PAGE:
Wednesday, 14 Feb 2001

PORTLAND, Ore.

It’s 7:30, and I’m up on the 13th floor of the Portland Building, high above Portlandia, the trident-bearing, dice-tossing icon adorning the building’s western portico. Gathered in the Forest Park room is the dogged group that has met at the same hour several times a month, for many months. Our charge is to develop a strategy that moves the movers and shakers, as well as the regular folk, to recognize the aesthetic, social, educational, economic, and ecological values of the city’s park system. To move them to consider parks essential to a livable city. Just as important as fire, police, and schools.

Downtown, where higher density residential development is slated, especially needs more parks and public places.

Photo: Mike Houck.

In the end, the six of us, two park bureau employees and four citizens, agree on some basic goals and strategies to ensure that park constituents, the presumed choir, well-connected Portland civic leaders, and the media “get it” — get that parks and recreational programs for youth are every bit as important as other “basic” city services.

We call ourselves the “promotions group.” We are one of several subgroups of 50 or 60 citizens and park professionals who for two years have been creating a vision for the Portland park system. Parks Vision 2020 harkens back to 1903, when John Charles Olmsted, adopted son of Frederick Law, Sr., presented both Portland and Seattle with a master plan for a “comprehensive, interconnect” urban park system. (Nothing’s changed in the intervening 98 years. Neither city had sufficient funds, so both cities agreed to chip in for Olmsted’s train fare to the West Coast.) I’ll write more on 2020 and Olmsted after tomorrow night’s unveiling of the 2020 Plan by Parks Commissioner Jim Francesconi.

At 9:30 sharp, I’m at the Koin Tower, the pyramidal green-capped Portland landmark, en route to talk with former Portland Mayor and Oregon Governor Neil Goldschmidt. We ran into one another a few months ago at a local coffee shop and struck up a conversation about a program to teach reading to Oregon’s kids. In sixth grade, I had a teacher, Mr. Ebert, who every day read to us books like Green Mansions and The Wizard of Oz. Mr. Ebert also introduced us to classical music and took us on a tour of a Portland Art Museum van Gogh exhibit. Having grown up in the outer southeast part of Portland, where many streets remain unpaved to this day and there are no parks, Ebert had a huge impact on me. I actually ran into him a couple years ago at a political fund-raiser and had the chance to tell him how much he meant to me as a teacher — a rare opportunity to thank someone who has made an impact on my life. I wanted to know more about Goldschmidt’s SMART reading program.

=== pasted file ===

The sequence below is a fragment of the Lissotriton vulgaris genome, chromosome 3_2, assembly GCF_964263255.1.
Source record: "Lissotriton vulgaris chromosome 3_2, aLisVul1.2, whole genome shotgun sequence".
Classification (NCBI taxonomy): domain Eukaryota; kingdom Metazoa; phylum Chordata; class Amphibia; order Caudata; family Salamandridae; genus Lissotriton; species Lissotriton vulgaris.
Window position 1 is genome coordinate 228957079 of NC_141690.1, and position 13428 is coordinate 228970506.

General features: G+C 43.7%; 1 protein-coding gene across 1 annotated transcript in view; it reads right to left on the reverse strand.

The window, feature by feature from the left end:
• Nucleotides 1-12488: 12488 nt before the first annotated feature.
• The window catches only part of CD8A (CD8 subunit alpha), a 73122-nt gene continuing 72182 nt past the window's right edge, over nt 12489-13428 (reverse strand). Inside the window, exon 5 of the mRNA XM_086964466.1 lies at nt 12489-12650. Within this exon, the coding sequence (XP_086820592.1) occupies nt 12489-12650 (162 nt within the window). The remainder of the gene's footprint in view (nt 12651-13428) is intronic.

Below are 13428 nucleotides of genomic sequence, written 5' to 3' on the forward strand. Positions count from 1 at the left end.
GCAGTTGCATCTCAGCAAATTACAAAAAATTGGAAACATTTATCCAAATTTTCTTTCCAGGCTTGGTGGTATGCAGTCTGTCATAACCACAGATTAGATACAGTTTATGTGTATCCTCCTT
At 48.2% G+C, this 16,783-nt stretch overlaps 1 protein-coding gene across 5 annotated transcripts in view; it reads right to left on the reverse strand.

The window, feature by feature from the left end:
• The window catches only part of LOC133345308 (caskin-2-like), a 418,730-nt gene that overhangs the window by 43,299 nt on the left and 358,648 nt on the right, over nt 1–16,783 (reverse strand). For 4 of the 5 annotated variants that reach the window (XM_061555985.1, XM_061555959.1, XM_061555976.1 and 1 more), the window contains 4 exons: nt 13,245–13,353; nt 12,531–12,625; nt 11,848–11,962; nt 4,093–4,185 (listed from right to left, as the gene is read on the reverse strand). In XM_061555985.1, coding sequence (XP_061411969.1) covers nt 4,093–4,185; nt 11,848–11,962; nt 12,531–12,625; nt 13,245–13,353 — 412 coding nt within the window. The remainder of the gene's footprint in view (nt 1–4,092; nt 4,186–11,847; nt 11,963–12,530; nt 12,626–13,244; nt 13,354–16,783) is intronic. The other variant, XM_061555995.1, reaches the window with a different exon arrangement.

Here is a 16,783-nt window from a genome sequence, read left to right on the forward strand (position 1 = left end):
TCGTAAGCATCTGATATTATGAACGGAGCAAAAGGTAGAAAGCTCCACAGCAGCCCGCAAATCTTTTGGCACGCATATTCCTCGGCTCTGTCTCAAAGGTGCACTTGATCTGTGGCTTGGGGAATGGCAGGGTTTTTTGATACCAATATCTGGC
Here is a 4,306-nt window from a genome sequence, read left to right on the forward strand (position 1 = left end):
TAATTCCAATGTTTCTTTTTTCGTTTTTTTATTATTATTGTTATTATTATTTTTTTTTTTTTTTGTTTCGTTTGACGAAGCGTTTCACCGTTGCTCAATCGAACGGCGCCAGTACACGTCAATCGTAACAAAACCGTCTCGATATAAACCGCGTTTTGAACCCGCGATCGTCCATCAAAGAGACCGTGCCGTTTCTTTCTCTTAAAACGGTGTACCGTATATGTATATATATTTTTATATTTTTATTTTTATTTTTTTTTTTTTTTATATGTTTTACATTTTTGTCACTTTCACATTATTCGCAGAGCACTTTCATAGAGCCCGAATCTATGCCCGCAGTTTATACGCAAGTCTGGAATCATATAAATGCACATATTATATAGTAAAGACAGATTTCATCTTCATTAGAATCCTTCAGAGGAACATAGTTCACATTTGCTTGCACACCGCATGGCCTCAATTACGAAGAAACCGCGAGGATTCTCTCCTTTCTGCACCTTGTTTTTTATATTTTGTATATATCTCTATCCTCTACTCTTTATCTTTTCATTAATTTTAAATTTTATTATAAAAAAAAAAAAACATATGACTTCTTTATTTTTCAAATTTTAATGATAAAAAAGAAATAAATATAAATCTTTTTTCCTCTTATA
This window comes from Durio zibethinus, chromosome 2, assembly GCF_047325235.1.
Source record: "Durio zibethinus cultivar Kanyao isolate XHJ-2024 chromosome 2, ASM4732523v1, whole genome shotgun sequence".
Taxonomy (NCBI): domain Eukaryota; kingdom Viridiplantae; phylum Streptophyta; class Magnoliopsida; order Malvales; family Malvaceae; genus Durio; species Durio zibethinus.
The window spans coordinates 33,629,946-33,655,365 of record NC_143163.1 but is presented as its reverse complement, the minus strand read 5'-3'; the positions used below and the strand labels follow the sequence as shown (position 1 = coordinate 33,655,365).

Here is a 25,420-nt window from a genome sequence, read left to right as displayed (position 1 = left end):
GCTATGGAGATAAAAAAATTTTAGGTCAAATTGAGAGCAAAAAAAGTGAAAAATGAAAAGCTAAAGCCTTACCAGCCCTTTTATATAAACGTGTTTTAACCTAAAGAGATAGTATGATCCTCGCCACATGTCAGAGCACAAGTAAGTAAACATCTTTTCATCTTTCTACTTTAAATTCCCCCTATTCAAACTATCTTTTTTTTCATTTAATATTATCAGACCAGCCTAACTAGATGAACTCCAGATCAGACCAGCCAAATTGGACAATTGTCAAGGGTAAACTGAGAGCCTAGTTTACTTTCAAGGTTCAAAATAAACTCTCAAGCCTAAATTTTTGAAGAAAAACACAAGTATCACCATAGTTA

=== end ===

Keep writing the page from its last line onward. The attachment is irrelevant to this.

Metro regional trails and greenways.

But this morning’s not about reading. Instead, we discuss the need for open space in the central city as residential density increases. We also muse about the fate of Ross Island (see Tuesday’s diary) and marvel at the success of Metro’s Greenspace program. I give him a copy of Wild in the City, and we agree to take a day off to visit some local green spaces and perhaps link nature study with one of his reading projects.

Next, it’s Metro’s GTAC (Greenspaces Technical Advisory Committee). Thirty of the region’s park planners and a handful of park advocates, like Barbara Walker of the 40-Mile Loop Land Trust, myself, a
nd southwest Portland trail guru Don Baack, are gathered to discuss priorities for the regional trail network. Although most of the attention has focused on the 6,500 acres Metro acquired in 1995 with a $135.6 million bond measure, Metro and local park providers have also made great strides in implementing the regional trails program. For information, check out their website.

Two hours later, still at Metro, we start another committee meeting, this time for performance measures. We are attempting to establish measurable benchmarks to see if we’re succeeding in developing a compact metropolitan region, while maintaining a healthy economy and environment, as well as an outstanding quality of life.

A water trail of the Willamette River, near Rock Island.

Photo: Mike Houck.

For example, for Greenspaces, one measure is to ensure that every citizen is no more than a 15-minute walk from both a park and natural area. For more information on Metro Region 2040, check their website.

Finally, I catch the tail end of a meeting of Metro’s Metropolitan Policy Advisory Committee (MPAC), a committee of the region’s elected officials, representing all 24 cities and three counties within Metro’s jurisdiction. At 7 p.m., the indefatigable Jim Zehren, Portland attorney and urban park advocate, convenes the MPAC parks subcommittee. His goal: to convince MPAC that parks are an essential element of the region’s growth management strategy, just as important as roads, utilities, and how much industrial land we might have in the 20-year land supply. Sound familiar? It should. Jim also serves on Portland Parks Vision 2020.